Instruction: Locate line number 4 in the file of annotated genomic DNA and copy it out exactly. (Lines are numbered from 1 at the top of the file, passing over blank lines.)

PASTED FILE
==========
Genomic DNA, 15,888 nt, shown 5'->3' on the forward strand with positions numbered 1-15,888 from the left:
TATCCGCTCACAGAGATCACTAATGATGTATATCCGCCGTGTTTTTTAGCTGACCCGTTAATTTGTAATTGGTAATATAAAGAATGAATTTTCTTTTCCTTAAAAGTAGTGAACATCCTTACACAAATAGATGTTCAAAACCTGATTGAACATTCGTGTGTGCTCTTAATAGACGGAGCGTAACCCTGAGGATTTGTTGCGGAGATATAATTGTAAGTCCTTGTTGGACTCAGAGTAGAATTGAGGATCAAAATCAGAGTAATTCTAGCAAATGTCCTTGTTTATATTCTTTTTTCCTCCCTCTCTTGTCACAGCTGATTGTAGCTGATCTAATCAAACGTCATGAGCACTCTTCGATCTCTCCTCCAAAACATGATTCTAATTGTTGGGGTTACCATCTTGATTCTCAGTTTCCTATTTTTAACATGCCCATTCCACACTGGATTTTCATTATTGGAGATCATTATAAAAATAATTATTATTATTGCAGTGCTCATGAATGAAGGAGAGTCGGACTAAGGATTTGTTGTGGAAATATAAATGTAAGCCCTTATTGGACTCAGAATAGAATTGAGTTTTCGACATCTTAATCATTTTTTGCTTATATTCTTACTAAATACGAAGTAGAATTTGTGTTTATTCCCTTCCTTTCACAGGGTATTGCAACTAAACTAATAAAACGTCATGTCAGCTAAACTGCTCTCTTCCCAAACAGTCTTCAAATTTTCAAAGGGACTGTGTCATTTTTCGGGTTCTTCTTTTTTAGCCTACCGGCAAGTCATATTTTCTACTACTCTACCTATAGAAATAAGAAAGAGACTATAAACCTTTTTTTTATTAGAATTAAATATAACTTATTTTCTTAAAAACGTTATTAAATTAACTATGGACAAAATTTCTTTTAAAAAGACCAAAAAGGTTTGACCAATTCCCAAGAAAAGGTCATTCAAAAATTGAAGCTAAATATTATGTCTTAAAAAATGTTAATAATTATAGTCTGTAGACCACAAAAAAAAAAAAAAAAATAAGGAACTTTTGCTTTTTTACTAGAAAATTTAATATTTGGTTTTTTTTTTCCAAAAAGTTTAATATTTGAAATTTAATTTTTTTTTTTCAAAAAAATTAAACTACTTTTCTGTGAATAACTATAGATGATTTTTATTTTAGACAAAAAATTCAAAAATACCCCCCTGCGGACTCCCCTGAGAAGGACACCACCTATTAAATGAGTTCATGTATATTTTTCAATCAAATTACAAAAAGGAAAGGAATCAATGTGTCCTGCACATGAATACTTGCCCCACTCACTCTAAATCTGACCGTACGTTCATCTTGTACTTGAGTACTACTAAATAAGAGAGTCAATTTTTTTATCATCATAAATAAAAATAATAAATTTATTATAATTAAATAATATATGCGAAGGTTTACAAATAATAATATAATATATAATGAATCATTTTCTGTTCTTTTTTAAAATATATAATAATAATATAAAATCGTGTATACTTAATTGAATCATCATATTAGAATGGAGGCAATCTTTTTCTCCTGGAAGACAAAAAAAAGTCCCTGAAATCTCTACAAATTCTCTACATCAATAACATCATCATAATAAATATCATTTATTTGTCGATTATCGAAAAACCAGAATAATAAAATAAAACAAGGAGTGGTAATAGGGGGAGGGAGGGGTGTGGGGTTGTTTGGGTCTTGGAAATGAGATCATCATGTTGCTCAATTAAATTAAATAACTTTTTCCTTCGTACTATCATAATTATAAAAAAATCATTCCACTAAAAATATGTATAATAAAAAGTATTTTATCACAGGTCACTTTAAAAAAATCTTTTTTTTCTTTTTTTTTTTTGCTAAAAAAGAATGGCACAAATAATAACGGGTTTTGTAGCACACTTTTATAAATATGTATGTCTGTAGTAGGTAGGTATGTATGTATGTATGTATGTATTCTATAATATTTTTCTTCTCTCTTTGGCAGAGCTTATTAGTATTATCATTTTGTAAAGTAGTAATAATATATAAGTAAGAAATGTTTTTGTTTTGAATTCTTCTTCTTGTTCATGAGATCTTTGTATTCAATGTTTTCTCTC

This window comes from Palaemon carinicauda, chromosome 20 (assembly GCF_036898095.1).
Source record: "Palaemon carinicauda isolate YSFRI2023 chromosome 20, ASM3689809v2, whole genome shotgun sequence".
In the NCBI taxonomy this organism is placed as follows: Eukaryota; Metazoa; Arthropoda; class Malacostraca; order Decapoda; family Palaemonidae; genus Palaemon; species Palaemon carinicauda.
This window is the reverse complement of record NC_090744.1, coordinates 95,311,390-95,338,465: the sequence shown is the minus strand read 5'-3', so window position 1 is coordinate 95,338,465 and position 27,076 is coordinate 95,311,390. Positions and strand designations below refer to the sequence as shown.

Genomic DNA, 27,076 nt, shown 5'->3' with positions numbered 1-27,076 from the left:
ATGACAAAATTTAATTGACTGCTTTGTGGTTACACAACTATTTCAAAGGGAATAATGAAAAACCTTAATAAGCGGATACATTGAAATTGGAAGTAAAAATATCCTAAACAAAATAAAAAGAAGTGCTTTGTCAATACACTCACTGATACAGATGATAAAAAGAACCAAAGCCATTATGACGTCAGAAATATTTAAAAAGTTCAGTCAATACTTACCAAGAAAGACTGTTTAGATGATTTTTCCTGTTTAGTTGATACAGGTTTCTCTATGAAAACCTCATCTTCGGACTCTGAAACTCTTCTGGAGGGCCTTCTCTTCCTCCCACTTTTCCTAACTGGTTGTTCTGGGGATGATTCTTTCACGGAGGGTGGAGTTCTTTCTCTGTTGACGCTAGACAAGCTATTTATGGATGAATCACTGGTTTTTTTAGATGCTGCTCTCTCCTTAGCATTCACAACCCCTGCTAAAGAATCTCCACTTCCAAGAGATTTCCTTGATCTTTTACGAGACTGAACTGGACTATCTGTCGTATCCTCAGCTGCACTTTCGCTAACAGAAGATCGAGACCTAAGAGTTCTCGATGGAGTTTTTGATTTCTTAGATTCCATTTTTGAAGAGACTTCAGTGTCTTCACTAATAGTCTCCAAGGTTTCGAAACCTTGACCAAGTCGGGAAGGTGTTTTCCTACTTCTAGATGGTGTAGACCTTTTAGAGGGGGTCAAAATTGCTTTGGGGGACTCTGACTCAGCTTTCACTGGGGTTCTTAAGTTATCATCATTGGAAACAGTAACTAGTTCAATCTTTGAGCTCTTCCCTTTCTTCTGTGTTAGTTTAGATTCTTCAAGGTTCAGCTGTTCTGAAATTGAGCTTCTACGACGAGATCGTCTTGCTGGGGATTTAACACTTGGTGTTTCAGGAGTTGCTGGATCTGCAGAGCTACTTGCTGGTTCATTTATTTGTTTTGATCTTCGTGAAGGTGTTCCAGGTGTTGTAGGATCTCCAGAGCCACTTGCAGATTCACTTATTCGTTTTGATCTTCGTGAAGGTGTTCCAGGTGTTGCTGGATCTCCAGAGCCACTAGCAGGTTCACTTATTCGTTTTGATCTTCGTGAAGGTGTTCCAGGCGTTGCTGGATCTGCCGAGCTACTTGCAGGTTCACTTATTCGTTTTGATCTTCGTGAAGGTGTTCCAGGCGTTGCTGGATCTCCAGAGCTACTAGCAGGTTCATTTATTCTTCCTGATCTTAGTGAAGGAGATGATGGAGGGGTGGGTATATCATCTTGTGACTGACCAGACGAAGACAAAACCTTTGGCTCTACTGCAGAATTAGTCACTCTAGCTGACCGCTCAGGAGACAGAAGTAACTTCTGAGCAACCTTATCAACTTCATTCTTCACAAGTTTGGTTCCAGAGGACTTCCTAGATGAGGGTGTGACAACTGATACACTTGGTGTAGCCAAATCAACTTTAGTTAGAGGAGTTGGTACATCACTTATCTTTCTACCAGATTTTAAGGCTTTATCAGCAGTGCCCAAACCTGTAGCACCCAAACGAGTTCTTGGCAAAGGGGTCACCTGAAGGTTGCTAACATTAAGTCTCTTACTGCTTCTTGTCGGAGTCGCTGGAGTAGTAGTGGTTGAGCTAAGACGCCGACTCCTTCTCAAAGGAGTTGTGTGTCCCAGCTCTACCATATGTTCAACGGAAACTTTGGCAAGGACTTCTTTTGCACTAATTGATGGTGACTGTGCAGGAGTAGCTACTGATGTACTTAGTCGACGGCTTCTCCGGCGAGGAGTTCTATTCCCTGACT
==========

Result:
Source record: "Palaemon carinicauda isolate YSFRI2023 chromosome 20, ASM3689809v2, whole genome shotgun sequence".